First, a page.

Jarid Manos Bio
As an activist and non-profit leader, Jarid Manos is also Founder of Great Plains Restoration Council, based in Fort Worth, Texas with expanded operations in West Texas, Atlanta, GA and South Florida. GPRC created the Ecological Health model and Restoration Not Incarceration™, and Shark Therapy™ initiatives.
Jarid Manos is a Huffington Post contributor, and has also appeared in the New York Times, Dallas Morning News, Denver Post, Fort Worth Star-Telegram, USA Today, Smithsonian, Congressional Quarterly, Houston Chronicle, Albuquerque Journal, New York Nightly News, Grist, NBC-5, New York Magazine, and many others.
In 2011, Jarid Manos and his book Ghetto Plainsman were the recipients of a $34,500 Arcus Foundation literary award to mount the national “Sharing the Journey” Tour, which allowed him to travel to places across the country that don’t normally get visiting authors. From the Alameda County Jail in Oakland, CA, to Breakout!, a small non-profit in a warehouse under the bridge in New Orleans run by young black transgender women fighting police criminalization of their lives, to inner city Newark, to being the keynote speaker at the Unity Fellowship Church National Convocation in Los Angeles, and more, Jarid shared the themes and ideas in Ghetto Plainsman and people discussed what it meant to be part of the American story of our own lives, particularly in finding paths to self-acceptance and a deeper health.
In 2011 he was appointed to the Relevancy Committee of the National Park Service/Obama administration, which worked to better connect diverse communities and National Parks with each other.
Jarid Manos is a featured guest speaker at universities, jails, churches and other places of faith, organizations, events, conferences, businesses, chambers of commerce, and schools nationwide.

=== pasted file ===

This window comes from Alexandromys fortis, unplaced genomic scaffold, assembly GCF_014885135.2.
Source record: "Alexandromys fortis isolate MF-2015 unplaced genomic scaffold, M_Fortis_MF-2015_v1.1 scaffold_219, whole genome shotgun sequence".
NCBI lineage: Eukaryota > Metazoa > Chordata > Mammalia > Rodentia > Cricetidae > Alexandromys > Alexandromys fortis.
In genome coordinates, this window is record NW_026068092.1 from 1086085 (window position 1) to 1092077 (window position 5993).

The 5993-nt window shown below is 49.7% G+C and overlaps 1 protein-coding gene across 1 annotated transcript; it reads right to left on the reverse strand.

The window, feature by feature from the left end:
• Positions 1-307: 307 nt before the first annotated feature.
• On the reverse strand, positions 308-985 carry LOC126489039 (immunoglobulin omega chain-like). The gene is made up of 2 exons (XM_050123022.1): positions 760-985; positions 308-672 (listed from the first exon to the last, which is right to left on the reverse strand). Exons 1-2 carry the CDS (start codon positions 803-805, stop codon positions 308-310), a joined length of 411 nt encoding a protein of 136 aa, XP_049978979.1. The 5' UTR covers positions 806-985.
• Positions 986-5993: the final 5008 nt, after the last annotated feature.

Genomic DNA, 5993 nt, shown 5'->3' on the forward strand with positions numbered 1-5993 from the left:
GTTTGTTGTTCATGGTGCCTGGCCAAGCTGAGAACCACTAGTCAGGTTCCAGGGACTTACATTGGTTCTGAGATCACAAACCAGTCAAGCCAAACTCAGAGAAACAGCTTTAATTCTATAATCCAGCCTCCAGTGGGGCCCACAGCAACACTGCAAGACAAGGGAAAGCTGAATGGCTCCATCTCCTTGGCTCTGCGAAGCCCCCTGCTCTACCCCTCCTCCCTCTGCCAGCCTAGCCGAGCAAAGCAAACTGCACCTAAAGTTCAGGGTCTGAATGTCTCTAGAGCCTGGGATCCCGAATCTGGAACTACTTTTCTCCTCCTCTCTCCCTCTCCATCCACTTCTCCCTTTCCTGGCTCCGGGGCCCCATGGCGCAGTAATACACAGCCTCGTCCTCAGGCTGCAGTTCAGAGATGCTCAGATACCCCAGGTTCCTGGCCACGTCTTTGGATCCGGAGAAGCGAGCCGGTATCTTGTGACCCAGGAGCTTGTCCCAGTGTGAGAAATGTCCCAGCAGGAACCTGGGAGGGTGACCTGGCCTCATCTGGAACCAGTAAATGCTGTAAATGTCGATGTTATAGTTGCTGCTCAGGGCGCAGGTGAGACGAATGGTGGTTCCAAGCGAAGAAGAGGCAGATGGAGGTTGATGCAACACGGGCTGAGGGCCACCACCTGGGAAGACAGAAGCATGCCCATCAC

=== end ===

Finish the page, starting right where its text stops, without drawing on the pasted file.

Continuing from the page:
A vegan athlete, Manos is particularly attuned to the body and how we live in our world, including inside our own lives.
He is now exploring the oceans and the tension of our times through diving, especially freediving, as climate change and urban struggle grip the world. It’s street level at sea level.
He recently joined the Advisory Board for Karenna Gore’s Center for Earth Ethics at Union Theological Seminary at Columbia University in New York City.
Ghetto Plainsman, Jarid Manos’ first book, took eight years to write.
Her Blue Watered Streets was begun in December 2010.
“I think the American story is particularly the story of people on the land. That includes what’s left of the raw, original wild, this primitive America Toni Morrison speaks about, that reaches through time to touch our lives even today.
It also includes our concrete neighborhoods and streets, and the human expression of moments, trauma, movement and earned awareness that are built like layers of sandstone into the land.
I am drawn to edges. I wear the streets and what’s left of wild nature like I wear my senses and skin.
Beyond human characters, I feel that landscape is a character itself. So is the tension of our times.”
Jarid believes that good American literature can be transformative for social and personal change through an experiential story.
About Great Plains Restoration Council:
Through Jarid Manos’ guidance, GPRC has helped found the Ecological Health movement, which helps young people take care of their own health and lives through taking care of the Earth. GPRC teaches Ecological Health practices and principles through Plains Youth InterACTION™, Restoration Not Incarceration™, and Your Health Outdoors™.